This month, a couple hundred thousand turkeys will make their final appearances at the center of dining room tables across Philadelphia. Although the skinned, trimmed and cooked bird carcass on a cutting board is how most Philadelphians will encounter Meleagris gallopavo, cousins of your unfortunate dinner guests will continue to proudly strut around our city, wild and free.

wild turkey
Photo Courtesy of Bartram’s Gardens

The turkeys you eat descend from wild birds domesticated by indigenous peoples in what is now central Mexico  about 2,000 years ago. The Spanish exported these domesticated turkeys back to Europe, where they eventually made it to England. There,  though the exact reason is unclear, they picked up the name of Turkey, the country. English colonists then took them back across the Atlantic Ocean as livestock. All the while, the original turkeys still roamed their home continent, loved as game wherever they strutted.

Too much love can be a bad thing, though, especially when that love comes at the end of a shotgun. By the 20th century, overhunting and widespread deforestation had reduced Pennsylvania’s wild turkey population to only a few thousand. But as Penn’s Woods regrew and the Pennsylvania Game Commission regulated hunting, the wild turkeys began to reclaim the state.

The Commission helped them along by relocating flocks (anywhere from six to 40 birds) to turkey-less territories. The goal, of course, was to populate turkeys where hunters would like to shoot them, but the turkey populations had a tendency to spread out. They reached Philadelphia  in the mid-1990s with sightings in Southwest and Northeast.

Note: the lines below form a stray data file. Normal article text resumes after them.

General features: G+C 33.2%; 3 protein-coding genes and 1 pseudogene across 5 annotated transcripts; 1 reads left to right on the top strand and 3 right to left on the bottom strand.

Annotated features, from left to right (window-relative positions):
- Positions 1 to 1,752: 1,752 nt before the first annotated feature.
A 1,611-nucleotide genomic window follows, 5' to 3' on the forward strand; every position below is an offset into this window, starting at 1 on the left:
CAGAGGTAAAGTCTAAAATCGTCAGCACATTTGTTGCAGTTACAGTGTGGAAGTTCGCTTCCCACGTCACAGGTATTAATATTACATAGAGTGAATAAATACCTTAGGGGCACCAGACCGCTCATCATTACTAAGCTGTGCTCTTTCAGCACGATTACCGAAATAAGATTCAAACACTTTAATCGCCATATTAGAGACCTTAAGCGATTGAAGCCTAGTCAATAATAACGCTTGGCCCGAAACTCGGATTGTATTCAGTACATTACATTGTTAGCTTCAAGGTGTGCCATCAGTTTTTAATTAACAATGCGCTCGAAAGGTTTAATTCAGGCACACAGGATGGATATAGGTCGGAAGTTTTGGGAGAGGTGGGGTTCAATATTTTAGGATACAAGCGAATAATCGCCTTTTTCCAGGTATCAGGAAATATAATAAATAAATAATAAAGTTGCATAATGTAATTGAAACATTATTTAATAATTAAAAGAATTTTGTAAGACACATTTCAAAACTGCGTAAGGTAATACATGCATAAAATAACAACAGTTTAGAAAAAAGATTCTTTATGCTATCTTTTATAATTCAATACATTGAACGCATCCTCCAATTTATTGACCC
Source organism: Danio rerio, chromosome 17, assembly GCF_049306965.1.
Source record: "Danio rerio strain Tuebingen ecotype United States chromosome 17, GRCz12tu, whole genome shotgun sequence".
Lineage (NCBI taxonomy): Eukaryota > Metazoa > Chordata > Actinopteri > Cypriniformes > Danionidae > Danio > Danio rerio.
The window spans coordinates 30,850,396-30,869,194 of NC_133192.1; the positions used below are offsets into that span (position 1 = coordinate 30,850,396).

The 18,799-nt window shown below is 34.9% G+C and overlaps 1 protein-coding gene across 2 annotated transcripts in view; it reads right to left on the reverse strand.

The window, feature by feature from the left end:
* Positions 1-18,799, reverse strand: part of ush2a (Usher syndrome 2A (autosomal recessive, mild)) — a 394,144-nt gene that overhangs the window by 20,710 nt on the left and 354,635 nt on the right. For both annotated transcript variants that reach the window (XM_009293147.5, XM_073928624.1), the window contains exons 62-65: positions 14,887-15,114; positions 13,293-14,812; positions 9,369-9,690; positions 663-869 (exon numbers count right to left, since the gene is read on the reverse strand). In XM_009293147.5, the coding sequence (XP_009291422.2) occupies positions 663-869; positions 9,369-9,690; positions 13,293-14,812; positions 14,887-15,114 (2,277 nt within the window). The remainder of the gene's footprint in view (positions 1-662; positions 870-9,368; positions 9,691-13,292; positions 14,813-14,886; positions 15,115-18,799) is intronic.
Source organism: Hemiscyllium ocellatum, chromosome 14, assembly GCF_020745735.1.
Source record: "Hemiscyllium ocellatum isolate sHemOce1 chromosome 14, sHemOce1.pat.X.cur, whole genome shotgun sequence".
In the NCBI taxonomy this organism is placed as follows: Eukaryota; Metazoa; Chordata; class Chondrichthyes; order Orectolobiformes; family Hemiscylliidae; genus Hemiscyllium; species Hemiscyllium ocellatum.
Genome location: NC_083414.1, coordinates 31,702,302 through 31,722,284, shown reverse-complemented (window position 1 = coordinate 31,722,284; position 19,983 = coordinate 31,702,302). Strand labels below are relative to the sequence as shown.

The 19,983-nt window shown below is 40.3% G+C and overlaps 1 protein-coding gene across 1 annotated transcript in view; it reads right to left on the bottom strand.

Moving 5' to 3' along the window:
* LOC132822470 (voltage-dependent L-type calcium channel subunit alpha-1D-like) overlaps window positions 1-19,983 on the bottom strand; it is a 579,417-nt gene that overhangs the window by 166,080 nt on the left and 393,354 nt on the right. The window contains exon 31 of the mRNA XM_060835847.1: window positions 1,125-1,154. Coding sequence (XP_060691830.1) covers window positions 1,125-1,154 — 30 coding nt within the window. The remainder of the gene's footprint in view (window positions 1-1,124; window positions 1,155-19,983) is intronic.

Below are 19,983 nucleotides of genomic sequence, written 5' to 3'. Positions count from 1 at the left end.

“I’ve always had reports of pockets here and there, but 10 years ago they started expanding,” says Philadelphia’s Game Warden Jerry Czech. Turkeys, which had been regularly seen at the John Heinz National Wildlife Refuge near the airport, began popping up along the Schuylkill River as far up as the Woodlands Cemetery, where program and operations coordinator  Emma Max got a tom (male turkey) on video this March.

I posted a call for turkey sightings to a West Philly Facebook group, and several users responded with their own urban turkey observations. Lena Buford reported seeing them along Baltimore Avenue near Cobbs Creek. Sonia Roberts commented, “In addition to Bartram’s and the Woodlands, I’ve seen them at Grays Ferry, both at the Pennovation Center there and nonchalantly walking down the street.” (She was not the only person to note wild turkey nonchalance.)

“They tend to be pretty good neighbors,” says  Tom Reber, director of landscape and facilities at Bartram’s Garden, where visitors often spot turkeys around the administration building.

Reber said that they see them occasionally throughout the year, but that the turkeys start spending more time at Bartram’s Garden in the fall and stay through the winter.

Wild turkeys eat from an extensive menu: they clip vegetation such as early shoots of plants in the spring and gobble up bugs as they scratch through leaf litter and strut through meadows. In the fall, they pig out on acorns and beechnuts, which wooded parks have in abundance. They are active by day, and at night they fly up into trees to roost.

Aside from the scratching, turkeys sometimes raise human hackles by attacking cars. The toms mistake their reflections for rival birds, and a passing glance quickly escalates into a (one-sided) fight.

Across from Heinz National Wildlife Refuge, a Cadillac owner experienced this firsthand.

“He would wash it, polish it and the turkeys would peck the heck out of his car,” says Czech.

Although the Cadillac owner wanted something to be done about the turkey, Czech recommended moving or covering up the car.

“We try to give a little bit of education to people by talking to them and figuring out what the problem is, and sometimes there isn’t a problem,” he says.

Reber notes the Bartram’s toms’ particular aggression toward police cars. “They chase cops out,” he says. “My theory is that those vehicles get washed more frequently.”

Humans with unpolished cars have little to fear from wild turkeys, though that doesn’t stop complaints from people who don’t think large wild birds belong in a city and have other ideas of where they should be.

“They sometimes stop traffic on Lindberg,” says Reber. “Sometimes people ask us ‘to come get our turkeys,’ but our response is that they’re wild. They own Southwest Philly as far as they’re concerned.”

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